Approval of cholesterol-lowering therapy Lipitor for the prevention of cardiovascular disease

Pfizer has announced that the U.S. Food and Drug Administration has approved its cholesterol-lowering therapy Lipitor® (atorvastatin calcium) for the prevention of cardiovascular disease by reducing heart attack risk in people with normal to mildly elevated cholesterol levels who have other cardiovascular risk factors.

The FDA's decision was based on the findings of the landmark ASCOT trial (Anglo-Scandinavian Cardiac Outcomes Trial), which found that the lowest dose of Lipitor (10 mg) reduced the relative risk of heart attack by 36 percent compared to placebo. Because these significant benefits were seen so early, the trial was ended nearly two years ahead of schedule.

"No other lipid-lowering agent has shown an effect as dramatic as Lipitor in terms of reducing cardiovascular disease and in offering this significant health benefit as fast as Lipitor," said Dr. Joseph Feczko, Pfizer's President of Worldwide Development. "Lipitor clearly is different in its early ability to reduce heart attacks among a very broad population of patients, regardless of cholesterol levels."

Another Lipitor study also ended two years ahead of schedule and also demonstrated Lipitor's early cardiovascular benefits to patients. The CARDS study (Collaborative Atorvastatin Diabetes Study), the largest study ever designed to evaluate a statin in diabetics, showed that patients with diabetes who took Lipitor had 48 percent fewer strokes than those who received placebo. In addition, Lipitor-treated patients had significantly fewer fatal and non-fatal heart attacks and required fewer surgical procedures.

Heart disease is the leading cause of death in the United States, and most Americans with elevated cholesterol, a leading risk factor for heart attacks, are either not diagnosed or have not reached their target LDL levels with medication. "People are suffering heart attacks and dying unnecessarily," Dr. Feczko said. "With Lipitor, we have a medicine that can significantly reduce cardiovascular disease for millions of patients."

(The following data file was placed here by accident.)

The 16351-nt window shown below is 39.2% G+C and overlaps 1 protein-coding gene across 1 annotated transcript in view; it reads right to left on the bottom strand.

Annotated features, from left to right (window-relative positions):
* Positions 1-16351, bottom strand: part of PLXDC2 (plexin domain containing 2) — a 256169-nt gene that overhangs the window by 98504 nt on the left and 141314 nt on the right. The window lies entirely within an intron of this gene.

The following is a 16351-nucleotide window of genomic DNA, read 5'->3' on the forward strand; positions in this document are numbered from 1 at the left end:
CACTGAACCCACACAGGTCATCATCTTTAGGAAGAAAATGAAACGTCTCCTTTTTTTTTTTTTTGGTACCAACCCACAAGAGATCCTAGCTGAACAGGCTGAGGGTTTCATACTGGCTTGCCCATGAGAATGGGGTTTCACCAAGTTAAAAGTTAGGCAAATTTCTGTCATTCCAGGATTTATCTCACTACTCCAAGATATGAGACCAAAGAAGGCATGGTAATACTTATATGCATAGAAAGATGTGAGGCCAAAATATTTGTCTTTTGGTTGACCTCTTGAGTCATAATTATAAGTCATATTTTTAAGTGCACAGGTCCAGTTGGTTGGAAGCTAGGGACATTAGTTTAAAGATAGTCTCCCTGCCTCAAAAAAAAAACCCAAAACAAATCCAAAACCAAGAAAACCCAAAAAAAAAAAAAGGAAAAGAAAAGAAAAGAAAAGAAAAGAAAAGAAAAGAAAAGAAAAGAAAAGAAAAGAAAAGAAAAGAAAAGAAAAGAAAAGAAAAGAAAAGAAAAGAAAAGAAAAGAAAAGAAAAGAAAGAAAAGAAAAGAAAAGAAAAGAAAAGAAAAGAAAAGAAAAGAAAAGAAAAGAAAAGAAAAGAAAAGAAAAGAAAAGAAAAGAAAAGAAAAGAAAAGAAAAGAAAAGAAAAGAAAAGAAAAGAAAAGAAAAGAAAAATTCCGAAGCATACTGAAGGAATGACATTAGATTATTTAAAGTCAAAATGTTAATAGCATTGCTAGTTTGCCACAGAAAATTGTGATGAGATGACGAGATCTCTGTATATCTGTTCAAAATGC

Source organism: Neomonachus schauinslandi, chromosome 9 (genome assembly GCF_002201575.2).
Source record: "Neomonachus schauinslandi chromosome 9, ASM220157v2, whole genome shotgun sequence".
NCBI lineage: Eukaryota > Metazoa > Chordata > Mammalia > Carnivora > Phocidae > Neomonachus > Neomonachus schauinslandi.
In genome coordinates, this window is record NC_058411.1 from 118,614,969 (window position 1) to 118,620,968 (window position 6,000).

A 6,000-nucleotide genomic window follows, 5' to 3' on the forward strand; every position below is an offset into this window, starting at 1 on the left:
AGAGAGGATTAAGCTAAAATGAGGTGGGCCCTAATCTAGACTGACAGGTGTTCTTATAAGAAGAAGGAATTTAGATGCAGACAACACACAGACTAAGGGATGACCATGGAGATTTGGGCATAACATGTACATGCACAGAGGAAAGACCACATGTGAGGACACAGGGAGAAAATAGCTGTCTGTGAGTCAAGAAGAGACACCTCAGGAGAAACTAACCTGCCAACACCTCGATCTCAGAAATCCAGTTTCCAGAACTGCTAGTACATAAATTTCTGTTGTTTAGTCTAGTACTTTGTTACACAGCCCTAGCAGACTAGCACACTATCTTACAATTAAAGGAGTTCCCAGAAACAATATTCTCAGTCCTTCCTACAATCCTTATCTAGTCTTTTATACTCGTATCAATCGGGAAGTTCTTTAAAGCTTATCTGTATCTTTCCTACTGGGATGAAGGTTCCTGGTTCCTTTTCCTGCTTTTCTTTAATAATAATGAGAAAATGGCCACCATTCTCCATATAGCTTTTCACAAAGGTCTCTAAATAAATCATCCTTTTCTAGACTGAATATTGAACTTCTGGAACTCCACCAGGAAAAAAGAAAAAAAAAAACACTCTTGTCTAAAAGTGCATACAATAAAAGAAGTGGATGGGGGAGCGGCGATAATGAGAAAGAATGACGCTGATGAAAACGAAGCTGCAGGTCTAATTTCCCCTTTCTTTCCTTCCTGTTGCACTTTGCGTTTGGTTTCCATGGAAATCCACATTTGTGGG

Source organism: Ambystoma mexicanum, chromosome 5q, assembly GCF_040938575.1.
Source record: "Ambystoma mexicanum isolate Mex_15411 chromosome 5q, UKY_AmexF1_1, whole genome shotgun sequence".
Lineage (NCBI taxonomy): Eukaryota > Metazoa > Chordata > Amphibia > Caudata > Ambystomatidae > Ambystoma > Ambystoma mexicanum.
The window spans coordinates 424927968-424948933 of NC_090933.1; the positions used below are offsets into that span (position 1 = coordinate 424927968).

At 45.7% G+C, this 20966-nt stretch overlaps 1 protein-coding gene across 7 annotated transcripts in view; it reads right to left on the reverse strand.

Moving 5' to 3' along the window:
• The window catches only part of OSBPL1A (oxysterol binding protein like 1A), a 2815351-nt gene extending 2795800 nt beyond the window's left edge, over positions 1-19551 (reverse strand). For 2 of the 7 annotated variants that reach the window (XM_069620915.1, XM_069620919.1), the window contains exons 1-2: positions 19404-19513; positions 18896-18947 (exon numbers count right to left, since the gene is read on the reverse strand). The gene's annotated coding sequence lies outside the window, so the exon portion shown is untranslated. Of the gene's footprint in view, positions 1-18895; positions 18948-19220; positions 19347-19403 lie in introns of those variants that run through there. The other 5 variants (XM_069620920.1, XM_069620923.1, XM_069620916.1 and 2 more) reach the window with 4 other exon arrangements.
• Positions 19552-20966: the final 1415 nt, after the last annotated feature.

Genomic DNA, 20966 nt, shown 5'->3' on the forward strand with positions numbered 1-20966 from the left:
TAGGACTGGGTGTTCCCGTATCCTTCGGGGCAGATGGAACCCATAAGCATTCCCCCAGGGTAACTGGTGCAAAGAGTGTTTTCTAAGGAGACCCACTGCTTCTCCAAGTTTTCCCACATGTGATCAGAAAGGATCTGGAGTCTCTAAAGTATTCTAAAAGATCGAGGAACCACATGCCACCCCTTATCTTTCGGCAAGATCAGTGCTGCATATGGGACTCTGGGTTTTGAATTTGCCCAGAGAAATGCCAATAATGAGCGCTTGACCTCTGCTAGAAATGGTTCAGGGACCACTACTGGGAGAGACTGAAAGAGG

Lipitor also is the first lipid-lowering agent to demonstrate superior cardiovascular benefits when compared to another statin in two separate studies. In the REVERSAL study, Lipitor halted the progression of atherosclerosis, or hardening of the arteries, while the other statin merely slowed progression. Pfizer has either submitted these additional studies to the FDA or plans to do so shortly for inclusion in the product's prescribing information.

In the PROVE-IT study, patients taking Lipitor had a significantly lower cardiovascular events rate than patients taking a different statin. PROVE-IT was conducted by the Bristol-Myers Squibb Co.

"It's becoming increasingly clear that Lipitor provides cardiovascular benefits beyond simply lowering LDL cholesterol," Dr. Feczko said. "Lowering LDL levels with statin therapy has been shown to reduce death and disability, but based on recent studies, we now know that Lipitor provides earlier and greater benefits than lowering LDL alone."

With starting doses of 10 mg, 20 mg or 40 mg, 98 percent of patients taking Lipitor reach their target LDL goal level. Updated guidelines recently issued by the National Cholesterol Education Program confirm the added benefit of prescribing cholesterol-lowering medication like Lipitor, along with diet modification and exercise, to patients at risk for cardiovascular disease. The NCEP panel cited the ASCOT trial as one of the landmark studies instrumental in concluding the revision of the guidelines.

Every year, more than 865,000 Americans suffer heart attacks. High blood pressure and elevated cholesterol are the leading risk factors for heart disease but other factors compound the risk, including family history of heart disease, age over 55, smoking, diabetes, obesity and lack of exercise. Direct (medical costs) and indirect (lost productivity) costs related to coronary heart disease are expected to exceed $133 billion this year.


The opinions expressed here are the views of the writer and do not necessarily reflect the views and opinions of News Medical.
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